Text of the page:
The Mark Geragos 10 day claim over Kaepernick

When I wrote the essay on the Mark Geragos claim that Colin Kaepernick would be signed within 10 days, I was discounting (for now) the possibility that the weight of circumstantial evidence would become too great for the arbitrator to dismiss it.
I may be about to revise that viewpoint. The NFL is constantly adding to the pile of circumstantial evidence.
Two attempted quarterback trades occurred at the trade deadline. The 49ers succeeded in acquiring Jimmy Garroppolo from the Patriots. Then an apparent fiasco unfolded right at the trading deadline, with the Cleveland Browns attempting to acquire A.J. McCarron from the Bengals for draft picks, only to have the trade fail to complete, seemingly due to internal SNAFUs in the Browns organization.
From the viewpoint of Kaepernick’s legal team, here are two more clear examples of teams with a quarterback performance issue desperately trying to find another starting quarterback without even asking Colin Kaepernick if he was interested.
The situation will now only get worse for the NFL. With the trade deadline now having passed, if an NFL team loses its starting quarterback to injury, or suddenly becomes desperate for a new option at quarterback, they cannot now trade for a quarterback from another team. They have to sign a free agent, or (far less likely) win a waiver claim contest for a quarterback suddenly released from a team. (That latter scenario is extremely unlikely, since most NFL teams only have 2 quarterbacks on their rosters, and they would not release a quarterback in the season since it would leave them with no backup quarterback in a game).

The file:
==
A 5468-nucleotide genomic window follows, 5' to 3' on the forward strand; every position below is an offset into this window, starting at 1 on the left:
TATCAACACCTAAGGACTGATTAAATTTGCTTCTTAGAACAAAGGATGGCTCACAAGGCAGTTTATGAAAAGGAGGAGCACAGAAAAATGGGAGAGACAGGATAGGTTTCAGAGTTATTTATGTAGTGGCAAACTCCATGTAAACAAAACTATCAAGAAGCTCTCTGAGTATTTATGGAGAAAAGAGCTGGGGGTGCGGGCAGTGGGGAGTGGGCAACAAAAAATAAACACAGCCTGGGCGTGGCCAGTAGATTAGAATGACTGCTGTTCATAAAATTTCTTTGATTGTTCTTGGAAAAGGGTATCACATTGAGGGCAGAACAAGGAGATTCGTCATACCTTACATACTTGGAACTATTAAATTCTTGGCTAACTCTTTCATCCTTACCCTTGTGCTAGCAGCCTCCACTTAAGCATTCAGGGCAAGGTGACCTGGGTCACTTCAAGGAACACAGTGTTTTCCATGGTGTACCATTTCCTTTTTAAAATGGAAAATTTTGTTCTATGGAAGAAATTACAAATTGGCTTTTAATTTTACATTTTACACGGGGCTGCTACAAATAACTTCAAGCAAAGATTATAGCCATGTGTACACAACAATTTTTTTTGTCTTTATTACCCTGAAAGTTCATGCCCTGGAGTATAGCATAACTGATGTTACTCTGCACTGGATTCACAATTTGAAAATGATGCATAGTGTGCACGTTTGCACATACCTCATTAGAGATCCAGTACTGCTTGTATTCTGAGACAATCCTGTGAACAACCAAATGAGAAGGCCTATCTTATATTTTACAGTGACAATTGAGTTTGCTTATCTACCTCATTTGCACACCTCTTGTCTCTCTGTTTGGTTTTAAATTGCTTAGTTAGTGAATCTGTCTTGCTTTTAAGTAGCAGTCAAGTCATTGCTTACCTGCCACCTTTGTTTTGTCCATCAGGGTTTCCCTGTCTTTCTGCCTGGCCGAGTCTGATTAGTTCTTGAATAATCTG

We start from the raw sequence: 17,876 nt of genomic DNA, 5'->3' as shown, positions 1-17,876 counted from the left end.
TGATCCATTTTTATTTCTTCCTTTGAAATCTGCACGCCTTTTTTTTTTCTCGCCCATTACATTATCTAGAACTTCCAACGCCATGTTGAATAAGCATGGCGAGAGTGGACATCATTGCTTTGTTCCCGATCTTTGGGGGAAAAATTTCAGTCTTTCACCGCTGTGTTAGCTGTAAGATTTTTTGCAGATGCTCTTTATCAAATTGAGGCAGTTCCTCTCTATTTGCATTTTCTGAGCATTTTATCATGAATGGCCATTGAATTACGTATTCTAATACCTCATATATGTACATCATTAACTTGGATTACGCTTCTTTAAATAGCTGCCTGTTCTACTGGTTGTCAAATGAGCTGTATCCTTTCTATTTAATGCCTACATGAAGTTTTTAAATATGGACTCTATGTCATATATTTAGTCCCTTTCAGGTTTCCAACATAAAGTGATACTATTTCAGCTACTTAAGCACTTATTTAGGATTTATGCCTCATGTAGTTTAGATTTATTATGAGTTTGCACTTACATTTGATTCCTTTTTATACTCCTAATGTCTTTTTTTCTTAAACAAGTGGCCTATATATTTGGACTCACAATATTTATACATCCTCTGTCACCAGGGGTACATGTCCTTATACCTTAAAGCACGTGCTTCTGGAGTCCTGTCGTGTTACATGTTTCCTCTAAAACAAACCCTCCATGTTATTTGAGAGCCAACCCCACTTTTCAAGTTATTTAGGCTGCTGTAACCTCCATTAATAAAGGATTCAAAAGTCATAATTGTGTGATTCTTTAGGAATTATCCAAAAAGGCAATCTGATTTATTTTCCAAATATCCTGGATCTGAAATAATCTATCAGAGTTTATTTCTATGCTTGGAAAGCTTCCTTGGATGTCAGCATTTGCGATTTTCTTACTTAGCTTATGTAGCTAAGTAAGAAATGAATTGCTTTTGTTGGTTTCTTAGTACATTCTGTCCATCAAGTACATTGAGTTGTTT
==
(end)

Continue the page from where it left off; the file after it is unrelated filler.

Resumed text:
Colin Kaepernick is a free agent.
So…from this point onwards in the season, any team that signs a free agent quarterback not named Colin Kaepernick is simply adding to the pile of circumstantial evidence that Kaepernick’s legal team will point to as evidence of collusion.
Another underlying challenge in all of this is that Roger Goodell is relatively powerless to influence NFL team behavior. He works for the teams, not the other way around, and since NFL teams are officially forbidden from colluding on any issue other than broadcasting rights, Goodell is now unable to say anything of substance on the Colin Kaepernick issue, especially now it is the subject of a lawsuit, since anything that he does say can be parsed though a viewpoint that asks the question “so were the teams colluding?”. This, by the way, is also why Goodell spoke very carefully about the anthem protests. He cannot be seen to be suggesting to the teams, collectively, what they can or cannot do, and in the case of the anthem issue, his hands are also tied by the CBA, which does not specify any requirements on player behavior for the National Anthem.

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